homemade smoked jerky

Homemade Smoked Jerky


15 min


2 hrs



If you do nothing else on your smoke vault or pellet grill, you have to make a batch of homemade jerky. Seriously. It's easy, delicious, and loads cheaper than buying a bag of mystery-ingredient jerky you'll find at the gas station. Store-bought jerky, generally speaking, has much more sugar and salt than what you need in homemade jerky. Control what goes in your food while still enjoying incredible jerky flavor with this recipe. Note: This recipe works great with your typical beef, as well as wild game like deer and elk.

The practice of smoking meat to preserve it has been used for thousands of years by many cultures around the world. The exact history of smoking jerky is unclear, but it is believed to have originated with indigenous peoples in the Americas, who dried strips of meat in the sun or over open fires to preserve it for later consumption.

Smoking jerky as a method of preservation was particularly useful for nomadic cultures, who could pack dried meat strips for long journeys and hunting trips, where fresh meat was not always available. As these cultures came into contact with European settlers, the practice of smoking meat spread, and jerky became a staple food item for pioneers and settlers on their westward journeys.

In the 20th century, jerky production became industrialized, and the dried meat snack became widely available in grocery stores. Today, jerky is made from a variety of meats, including beef, pork, and game meat, and is often flavored with spices and seasonings. Despite the rise of more modern preservation methods, jerky remains a popular snack for its unique flavor and long shelf life.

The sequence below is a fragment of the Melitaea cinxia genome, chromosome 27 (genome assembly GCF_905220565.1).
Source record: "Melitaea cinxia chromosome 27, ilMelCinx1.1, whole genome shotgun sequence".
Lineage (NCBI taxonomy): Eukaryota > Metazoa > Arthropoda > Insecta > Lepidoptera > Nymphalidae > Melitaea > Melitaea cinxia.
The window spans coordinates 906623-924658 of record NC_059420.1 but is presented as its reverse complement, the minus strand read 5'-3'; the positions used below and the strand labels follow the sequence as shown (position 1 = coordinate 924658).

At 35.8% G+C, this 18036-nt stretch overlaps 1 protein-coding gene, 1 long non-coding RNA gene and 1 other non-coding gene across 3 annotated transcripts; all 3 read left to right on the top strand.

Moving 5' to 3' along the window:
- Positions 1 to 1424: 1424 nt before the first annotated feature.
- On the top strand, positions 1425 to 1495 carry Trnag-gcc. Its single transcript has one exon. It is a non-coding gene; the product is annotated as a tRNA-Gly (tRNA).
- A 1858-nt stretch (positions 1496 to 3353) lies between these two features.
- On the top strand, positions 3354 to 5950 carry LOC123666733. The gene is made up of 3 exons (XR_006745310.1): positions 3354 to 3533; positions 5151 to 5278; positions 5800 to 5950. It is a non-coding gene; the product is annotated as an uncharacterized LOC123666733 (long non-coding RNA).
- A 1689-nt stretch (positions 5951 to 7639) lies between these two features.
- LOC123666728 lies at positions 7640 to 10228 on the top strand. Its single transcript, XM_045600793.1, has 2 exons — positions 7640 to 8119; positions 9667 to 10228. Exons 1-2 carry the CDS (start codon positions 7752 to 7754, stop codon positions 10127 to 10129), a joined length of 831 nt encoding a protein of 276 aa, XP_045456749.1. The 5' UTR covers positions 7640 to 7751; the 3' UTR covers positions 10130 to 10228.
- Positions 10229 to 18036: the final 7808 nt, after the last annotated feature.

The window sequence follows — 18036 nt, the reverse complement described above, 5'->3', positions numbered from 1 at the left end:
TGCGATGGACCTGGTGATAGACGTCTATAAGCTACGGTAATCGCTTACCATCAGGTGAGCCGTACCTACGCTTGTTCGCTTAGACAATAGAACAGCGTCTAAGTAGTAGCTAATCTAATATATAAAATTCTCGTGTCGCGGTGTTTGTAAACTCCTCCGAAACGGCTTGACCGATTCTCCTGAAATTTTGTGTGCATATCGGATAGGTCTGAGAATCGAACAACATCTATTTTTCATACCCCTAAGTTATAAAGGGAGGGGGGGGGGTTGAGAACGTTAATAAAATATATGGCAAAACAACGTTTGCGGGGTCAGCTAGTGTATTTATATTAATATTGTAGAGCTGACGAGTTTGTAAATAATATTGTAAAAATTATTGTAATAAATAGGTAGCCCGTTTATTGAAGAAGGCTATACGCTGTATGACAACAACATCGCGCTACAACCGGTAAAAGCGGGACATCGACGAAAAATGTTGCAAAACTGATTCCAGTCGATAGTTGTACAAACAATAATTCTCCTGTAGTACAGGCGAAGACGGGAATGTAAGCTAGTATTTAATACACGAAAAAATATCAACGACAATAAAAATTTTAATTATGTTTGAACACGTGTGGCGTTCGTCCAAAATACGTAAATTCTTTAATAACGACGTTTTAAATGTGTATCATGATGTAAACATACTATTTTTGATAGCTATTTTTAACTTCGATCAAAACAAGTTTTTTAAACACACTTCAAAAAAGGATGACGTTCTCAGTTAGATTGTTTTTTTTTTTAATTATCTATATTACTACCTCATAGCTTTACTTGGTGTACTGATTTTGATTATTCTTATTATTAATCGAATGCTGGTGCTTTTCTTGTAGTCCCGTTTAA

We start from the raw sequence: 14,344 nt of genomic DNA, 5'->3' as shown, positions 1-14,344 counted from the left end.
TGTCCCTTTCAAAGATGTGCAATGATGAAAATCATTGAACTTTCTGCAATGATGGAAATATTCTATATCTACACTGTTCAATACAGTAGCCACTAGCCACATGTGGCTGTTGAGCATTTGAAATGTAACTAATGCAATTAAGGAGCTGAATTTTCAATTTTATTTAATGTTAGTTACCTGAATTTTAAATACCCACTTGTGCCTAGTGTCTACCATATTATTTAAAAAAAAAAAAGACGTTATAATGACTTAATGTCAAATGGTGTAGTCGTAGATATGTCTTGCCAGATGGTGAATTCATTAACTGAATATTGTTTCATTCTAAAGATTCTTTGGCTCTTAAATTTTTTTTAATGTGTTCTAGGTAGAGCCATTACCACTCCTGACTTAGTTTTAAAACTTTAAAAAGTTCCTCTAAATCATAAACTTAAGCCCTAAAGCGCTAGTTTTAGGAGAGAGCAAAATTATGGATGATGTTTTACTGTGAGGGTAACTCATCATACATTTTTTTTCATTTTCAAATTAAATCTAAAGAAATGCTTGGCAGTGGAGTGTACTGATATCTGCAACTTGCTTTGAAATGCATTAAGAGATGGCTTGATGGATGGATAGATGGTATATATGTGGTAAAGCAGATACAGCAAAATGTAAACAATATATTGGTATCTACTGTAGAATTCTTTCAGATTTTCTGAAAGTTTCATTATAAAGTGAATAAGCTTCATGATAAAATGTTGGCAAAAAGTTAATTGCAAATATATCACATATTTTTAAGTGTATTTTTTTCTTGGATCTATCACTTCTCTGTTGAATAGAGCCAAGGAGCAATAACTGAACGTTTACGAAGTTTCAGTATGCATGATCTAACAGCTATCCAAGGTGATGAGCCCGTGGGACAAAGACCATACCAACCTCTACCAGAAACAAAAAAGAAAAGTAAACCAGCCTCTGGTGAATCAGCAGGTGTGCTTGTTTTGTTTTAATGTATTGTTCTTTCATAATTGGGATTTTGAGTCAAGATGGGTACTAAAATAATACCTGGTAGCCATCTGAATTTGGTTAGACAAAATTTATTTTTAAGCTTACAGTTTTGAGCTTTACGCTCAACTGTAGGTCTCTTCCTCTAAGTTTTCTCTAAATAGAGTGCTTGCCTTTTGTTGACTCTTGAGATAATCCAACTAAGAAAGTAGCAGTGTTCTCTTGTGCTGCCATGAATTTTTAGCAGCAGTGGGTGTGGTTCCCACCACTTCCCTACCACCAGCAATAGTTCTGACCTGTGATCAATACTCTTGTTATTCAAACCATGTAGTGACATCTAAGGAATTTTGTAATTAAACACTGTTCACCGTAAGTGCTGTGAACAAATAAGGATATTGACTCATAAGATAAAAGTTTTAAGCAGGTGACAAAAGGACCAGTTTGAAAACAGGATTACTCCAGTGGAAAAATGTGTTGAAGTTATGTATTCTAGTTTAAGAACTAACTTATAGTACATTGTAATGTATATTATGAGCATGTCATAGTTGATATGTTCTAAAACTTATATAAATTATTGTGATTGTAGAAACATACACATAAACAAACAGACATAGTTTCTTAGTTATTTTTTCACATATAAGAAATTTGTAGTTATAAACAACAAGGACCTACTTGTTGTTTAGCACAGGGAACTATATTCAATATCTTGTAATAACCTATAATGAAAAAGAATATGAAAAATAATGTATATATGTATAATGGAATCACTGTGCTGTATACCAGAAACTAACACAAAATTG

Smoked jerky has a distinct, smoky flavor that comes from the smoking process. The smoke imparts a rich, woodsy flavor that can be further enhanced by the addition of spices, seasonings, and marinades. The texture of jerky is also unique, as it is typically dried and chewy, which can make it a satisfying and flavorful snack.

The taste of jerky can vary depending on the type of meat used and the specific recipe, but it is generally described as being savory, with a slightly salty taste. Beef jerky is one of the most common varieties and is known for its rich, meaty flavor, while turkey jerky is lighter and milder in taste. Jerky made from game meats, such as venison, can have a more earthy flavor, and the addition of spices and seasonings can make for a wide range of flavor profiles.

Overall, smoked jerky is a delicious and flavorful snack that is popular for its unique taste and texture. Whether you prefer it spicy, sweet, or somewhere in between, there's a jerky out there to suit every taste.

Here are some tips for smoking jerky that can help you achieve delicious results:

Choose the right meat: Lean cuts of beef, venison, or turkey are ideal for making jerky, as they have a low fat content and will dry evenly during the smoking process.

Marinate the meat: Marinating the meat in a mixture of seasonings, spices, and liquid (such as Worcestershire sauce or soy sauce) for several hours or overnight. This will add flavor to the jerky and help keep it moist.